If you want a hobby that does not require constant research, beekeeping is not right for you. I’ve already mentioned that you should expect to spend a minimum of 15 to 30 hours a year tending to a beehive. Successful beekeepers spend even more time doing research. Especially in the beginning, prepare to spend several hours to research how to perform one task. You need to account for the time you will spend doing research. It takes time to learn about bees. Even experienced beekeepers don’t know it all. When a new problem arises, they still need to do their research, read books, or even reach out to other beekeepers for help.

Is Beekeeping Right For Me?

If you want a hobby that you can choose not to do when you don’t feel like it, beekeeping is not right for you. At a minimum, you will need to provide space and hive for bees, extra food during the winter or nectar dearth, and inspect for and treat diseases. Having a beehive is like having a pet. It’s a recurring responsibility that requires direct effort on your part.

If you think you can get away with having one, cute little hive in the corner of your yard, think again. If you want to keep your bees happy, you’ll soon have to have more hives. A strong have has thousands of bees and that can lead to bee swarms.

Bees swarm in the spring when a hive is becoming overcrowded. As a beekeeper, you need to be able to identify and stop swarming before it happens so you don’t lose all of your bees. See our article on bee swarming signs to learn more about how to predict a swarm before it happens. You’ll have to split an overcrowded hive and you could end up with two or three hives by the end of the year. You can choose to merge two or more colonies in the fall to create one, strong colony to survive the winter. This stops the hives from growing too much that you’ll end up overwhelmed.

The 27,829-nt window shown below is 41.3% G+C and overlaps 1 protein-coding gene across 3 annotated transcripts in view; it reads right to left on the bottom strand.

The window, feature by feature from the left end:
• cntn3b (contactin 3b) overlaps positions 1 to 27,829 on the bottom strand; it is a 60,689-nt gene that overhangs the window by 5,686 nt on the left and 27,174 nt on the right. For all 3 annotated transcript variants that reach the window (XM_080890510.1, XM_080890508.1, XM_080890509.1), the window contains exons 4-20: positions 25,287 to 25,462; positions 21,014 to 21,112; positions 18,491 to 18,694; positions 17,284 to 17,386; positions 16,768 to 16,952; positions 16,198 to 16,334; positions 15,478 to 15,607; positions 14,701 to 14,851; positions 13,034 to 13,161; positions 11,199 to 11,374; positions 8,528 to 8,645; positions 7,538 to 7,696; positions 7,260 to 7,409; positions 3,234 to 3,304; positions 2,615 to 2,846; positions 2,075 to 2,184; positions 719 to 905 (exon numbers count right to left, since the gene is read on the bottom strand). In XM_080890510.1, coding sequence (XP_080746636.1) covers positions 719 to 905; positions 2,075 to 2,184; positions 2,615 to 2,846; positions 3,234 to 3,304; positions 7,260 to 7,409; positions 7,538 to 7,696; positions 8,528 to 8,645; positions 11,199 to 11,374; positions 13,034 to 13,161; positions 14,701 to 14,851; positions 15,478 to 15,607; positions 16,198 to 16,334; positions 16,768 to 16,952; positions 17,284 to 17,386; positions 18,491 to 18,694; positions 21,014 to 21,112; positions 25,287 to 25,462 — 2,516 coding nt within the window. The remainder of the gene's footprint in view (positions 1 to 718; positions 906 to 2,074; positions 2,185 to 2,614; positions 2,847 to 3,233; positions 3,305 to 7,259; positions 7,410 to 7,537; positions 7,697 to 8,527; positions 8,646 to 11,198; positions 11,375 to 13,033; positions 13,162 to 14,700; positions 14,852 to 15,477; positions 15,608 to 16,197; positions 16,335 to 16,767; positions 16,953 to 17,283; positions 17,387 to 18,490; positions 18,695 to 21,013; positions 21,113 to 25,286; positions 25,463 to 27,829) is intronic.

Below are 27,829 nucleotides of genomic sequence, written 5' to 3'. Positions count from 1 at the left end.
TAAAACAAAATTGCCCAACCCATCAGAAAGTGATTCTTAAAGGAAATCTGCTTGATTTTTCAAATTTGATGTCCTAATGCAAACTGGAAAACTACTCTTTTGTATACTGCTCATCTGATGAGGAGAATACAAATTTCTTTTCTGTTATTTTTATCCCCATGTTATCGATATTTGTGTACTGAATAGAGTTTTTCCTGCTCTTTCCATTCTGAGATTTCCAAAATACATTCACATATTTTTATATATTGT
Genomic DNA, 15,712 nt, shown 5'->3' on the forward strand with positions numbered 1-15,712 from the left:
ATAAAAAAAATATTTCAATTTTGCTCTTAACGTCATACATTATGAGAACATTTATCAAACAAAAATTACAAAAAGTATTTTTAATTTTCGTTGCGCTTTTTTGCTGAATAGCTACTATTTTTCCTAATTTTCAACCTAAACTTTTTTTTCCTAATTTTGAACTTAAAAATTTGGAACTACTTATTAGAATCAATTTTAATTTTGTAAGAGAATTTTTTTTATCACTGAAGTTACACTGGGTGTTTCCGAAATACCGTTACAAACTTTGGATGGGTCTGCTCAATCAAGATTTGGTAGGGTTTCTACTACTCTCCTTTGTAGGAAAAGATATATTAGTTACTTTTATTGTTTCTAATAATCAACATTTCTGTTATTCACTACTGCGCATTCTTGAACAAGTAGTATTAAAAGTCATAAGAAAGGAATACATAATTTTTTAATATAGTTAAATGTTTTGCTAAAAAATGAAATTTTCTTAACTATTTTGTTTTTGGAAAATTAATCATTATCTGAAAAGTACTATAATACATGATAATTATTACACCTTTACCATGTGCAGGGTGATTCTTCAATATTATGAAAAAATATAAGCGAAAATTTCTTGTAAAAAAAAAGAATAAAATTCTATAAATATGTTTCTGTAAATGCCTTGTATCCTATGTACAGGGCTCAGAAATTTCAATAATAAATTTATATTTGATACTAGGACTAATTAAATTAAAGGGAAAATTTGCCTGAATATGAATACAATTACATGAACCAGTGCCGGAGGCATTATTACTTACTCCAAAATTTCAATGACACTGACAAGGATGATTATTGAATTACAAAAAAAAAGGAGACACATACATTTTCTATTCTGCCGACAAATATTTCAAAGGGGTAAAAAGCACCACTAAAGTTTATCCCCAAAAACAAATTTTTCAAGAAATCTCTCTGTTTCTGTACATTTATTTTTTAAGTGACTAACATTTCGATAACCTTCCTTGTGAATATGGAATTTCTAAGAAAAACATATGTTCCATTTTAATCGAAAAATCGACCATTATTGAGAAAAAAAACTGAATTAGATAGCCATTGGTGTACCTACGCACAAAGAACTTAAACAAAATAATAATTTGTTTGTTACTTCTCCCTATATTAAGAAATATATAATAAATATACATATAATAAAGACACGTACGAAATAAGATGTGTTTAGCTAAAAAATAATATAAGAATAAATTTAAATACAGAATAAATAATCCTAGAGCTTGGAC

Final Thoughts

While you’ll be spending a lot of time inspecting your bees in the first few years, the long-term goal is to open your hives as little as possible while still tracking activities and changes throughout the season.

Expect to spend 15 to 30 hours in your first year to care for one hive. You’ll need more time with each additional hive you maintain. Spring will be your busiest time because you’ll be working directly in the hives. You will perform routine inspections every 1-2 weeks. Make any necessary hive repairs and keep a record of normal and abnormal bee behavior.

Winter is the time to do more research and prepare for the busy time during the warmer months. Research is an important part of beekeeping as the learning never ends. Even the most experienced beekeepers need to do research when a new problem arises.

Beekeeping takes up as much time as you want to put into it. The time you spend will depend on your goals and management style. When done properly, beekeeping can be a rewarding activity. 

If you’re ready to move forward with beekeeping, check out our ultimate guide for how to become a beekeeper, then head over to our equipment page to see our lists of the best beekeeping equipment for beginners.